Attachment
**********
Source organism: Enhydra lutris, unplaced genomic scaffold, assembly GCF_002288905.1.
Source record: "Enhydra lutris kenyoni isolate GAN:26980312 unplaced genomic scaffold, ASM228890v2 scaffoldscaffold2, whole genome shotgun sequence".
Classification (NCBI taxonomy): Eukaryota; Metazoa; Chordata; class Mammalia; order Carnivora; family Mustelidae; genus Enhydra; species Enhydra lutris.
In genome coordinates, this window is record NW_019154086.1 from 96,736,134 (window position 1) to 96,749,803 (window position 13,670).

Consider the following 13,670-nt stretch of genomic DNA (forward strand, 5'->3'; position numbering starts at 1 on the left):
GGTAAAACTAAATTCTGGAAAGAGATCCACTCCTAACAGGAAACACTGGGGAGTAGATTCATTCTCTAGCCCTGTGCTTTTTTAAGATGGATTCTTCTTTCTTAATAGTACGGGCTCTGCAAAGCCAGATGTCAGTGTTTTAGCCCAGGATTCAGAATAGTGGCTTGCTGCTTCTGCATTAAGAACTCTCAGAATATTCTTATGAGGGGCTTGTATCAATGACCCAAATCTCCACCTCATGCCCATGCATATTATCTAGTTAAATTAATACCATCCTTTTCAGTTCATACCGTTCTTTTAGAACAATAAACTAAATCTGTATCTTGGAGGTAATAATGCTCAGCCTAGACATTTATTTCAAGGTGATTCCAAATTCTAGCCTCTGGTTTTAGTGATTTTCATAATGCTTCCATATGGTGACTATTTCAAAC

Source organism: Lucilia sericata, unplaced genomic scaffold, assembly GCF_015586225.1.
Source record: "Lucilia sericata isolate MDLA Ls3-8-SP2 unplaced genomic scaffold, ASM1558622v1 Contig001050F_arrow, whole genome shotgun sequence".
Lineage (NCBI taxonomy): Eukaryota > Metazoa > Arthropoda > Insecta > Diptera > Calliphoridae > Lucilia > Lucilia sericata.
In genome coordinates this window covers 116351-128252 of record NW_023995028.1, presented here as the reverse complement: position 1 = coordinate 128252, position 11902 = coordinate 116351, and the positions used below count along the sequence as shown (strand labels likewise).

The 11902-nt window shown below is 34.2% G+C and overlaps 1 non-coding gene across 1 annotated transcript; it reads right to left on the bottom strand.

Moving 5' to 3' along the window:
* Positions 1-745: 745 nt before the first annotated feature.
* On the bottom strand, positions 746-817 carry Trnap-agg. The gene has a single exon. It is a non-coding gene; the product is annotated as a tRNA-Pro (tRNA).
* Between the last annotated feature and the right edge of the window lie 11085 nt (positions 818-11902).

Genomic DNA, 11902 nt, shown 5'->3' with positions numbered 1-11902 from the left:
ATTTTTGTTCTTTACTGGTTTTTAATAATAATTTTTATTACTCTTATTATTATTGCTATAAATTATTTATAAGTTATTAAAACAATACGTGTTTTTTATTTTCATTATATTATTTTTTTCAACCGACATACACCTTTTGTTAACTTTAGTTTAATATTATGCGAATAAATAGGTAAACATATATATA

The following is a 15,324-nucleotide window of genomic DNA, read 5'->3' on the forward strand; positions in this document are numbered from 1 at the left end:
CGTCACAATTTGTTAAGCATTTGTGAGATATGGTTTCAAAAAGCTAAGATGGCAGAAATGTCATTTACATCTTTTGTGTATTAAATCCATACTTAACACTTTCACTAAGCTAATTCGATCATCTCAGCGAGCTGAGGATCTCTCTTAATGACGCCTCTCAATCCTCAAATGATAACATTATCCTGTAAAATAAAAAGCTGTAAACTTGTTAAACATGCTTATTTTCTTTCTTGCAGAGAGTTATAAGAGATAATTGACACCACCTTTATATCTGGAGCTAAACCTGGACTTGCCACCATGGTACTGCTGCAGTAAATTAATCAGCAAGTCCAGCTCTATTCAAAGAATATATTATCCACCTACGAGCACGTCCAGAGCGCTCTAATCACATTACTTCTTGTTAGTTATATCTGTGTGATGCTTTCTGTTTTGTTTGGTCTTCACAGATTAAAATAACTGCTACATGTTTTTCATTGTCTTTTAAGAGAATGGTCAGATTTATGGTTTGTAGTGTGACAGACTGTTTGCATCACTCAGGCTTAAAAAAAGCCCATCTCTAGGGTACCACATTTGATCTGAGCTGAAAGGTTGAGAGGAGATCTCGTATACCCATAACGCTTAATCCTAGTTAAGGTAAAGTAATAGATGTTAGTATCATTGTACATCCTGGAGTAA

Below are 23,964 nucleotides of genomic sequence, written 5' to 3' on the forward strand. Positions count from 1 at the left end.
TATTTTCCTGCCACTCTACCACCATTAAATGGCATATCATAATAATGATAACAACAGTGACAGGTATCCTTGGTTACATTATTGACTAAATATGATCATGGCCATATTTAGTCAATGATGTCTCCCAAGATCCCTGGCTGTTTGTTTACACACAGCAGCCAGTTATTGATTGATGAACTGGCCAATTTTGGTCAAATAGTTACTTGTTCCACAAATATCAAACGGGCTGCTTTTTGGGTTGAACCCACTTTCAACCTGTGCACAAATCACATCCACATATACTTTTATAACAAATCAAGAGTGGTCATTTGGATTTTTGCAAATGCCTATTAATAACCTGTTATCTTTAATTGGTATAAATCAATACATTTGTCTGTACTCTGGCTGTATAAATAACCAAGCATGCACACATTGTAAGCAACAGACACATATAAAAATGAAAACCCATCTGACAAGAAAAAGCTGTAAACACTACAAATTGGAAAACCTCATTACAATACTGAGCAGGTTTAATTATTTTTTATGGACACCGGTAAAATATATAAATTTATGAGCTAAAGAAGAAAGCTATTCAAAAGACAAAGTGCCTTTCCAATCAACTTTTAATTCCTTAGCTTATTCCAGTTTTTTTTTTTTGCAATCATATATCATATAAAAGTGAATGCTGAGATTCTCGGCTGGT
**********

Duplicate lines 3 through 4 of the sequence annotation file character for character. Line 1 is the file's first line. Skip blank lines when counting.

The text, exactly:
Classification (NCBI taxonomy): Eukaryota; Metazoa; Chordata; class Mammalia; order Carnivora; family Mustelidae; genus Enhydra; species Enhydra lutris.
In genome coordinates, this window is record NW_019154086.1 from 96,736,134 (window position 1) to 96,749,803 (window position 13,670).